Almost a millennium ago (in internet time), Double Fine kickstarted the Kickstarter craze for the video game industry with what is now known as Broken Age. Since then, it seems nearly every game developer — indie or otherwise — has attempted to gain funding for a project through the crowdfunding platform. Now, even though Broken Age has yet to release, Double Fine is throwing another plea into the please-give-us-money engine in the form of Massive Chalice, a strategy RPG.
The game’s description wastes no time garnering the favor of every single SRPG fan, citing Fire Emblem, XCOM, and Final Fantasy Tactics as inspiration. If that weren’t enough, it then mentions the “array of noble families” found in Game of Thrones as another source of inspiration, going after the favor of the rest of the internet.
Aside from the sweet feeling you get from positioning a unit to the side or back of an enemy before an attack in order to gain a damage bonus, the main hook of Massive Chalice appears to be a multi-generational campaign in which you have to take care of your soliders so they can survive the war, retire as a soldier, then mate and generate offspring that can grow up to fight in the war. Permadeath, as the Kickstarter description says, is inevitable. If your character doesn’t die on the field, it will eventually die of old age, which is why you’d want to get your soldiers married off and mating before they can’t leave you with kids to thrust into the grim reality of war.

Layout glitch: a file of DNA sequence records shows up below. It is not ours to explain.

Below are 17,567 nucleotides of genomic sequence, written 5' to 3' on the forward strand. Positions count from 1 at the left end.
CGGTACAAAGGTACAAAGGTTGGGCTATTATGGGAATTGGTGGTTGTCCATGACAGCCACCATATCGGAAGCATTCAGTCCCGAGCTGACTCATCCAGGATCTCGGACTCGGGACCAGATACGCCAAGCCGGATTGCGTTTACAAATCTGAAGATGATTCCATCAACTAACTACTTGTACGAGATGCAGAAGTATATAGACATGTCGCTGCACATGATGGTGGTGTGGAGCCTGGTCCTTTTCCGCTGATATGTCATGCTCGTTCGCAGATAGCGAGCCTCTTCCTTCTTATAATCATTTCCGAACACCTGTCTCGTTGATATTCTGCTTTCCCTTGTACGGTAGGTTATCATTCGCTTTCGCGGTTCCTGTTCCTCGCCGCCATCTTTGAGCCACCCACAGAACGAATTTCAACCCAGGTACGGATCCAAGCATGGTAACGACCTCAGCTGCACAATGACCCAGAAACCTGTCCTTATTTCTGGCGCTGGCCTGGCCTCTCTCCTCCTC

The multi-generational aspect isn’t just a gameplay gimmick, but woven into the story: The world is faced with a demonic invasion that’s said to last hundreds of years, and since people don’t last that long, they’ll need to make more people to continue the fight. The game employs some of the randomization found in roguelikes, as you start each game with a random set of units, and some events in the game happen randomly.
Since Double Fine, a Tim Schafer company, is hosting the Kickstarter, the video is actually pretty amusing — it’s a sketch rather than a bunch of people telling you how their Kickstarter project makes them feel instead of what it actually is. It involves beard-shaving and brain surgery.
The entry pledge runs $20, and will get you a copy of the game upon its release for Windows, Mac, or Linux, which will be free of DRM and available on Steam. A $50 pledge will net you early access, a soundtrack, behind-the-scenes videos, and a high-res art package. If you really love Tim Schafer (like the rest of us) and are rolling in dough (unlike the rest of us), you can pony up $10,000 to be invited to a board game night at Double Fine HQ in San Francisco.
Head on over to the Kickstarter campaign page and give Double Fine some money for what already sounds like will be good game.
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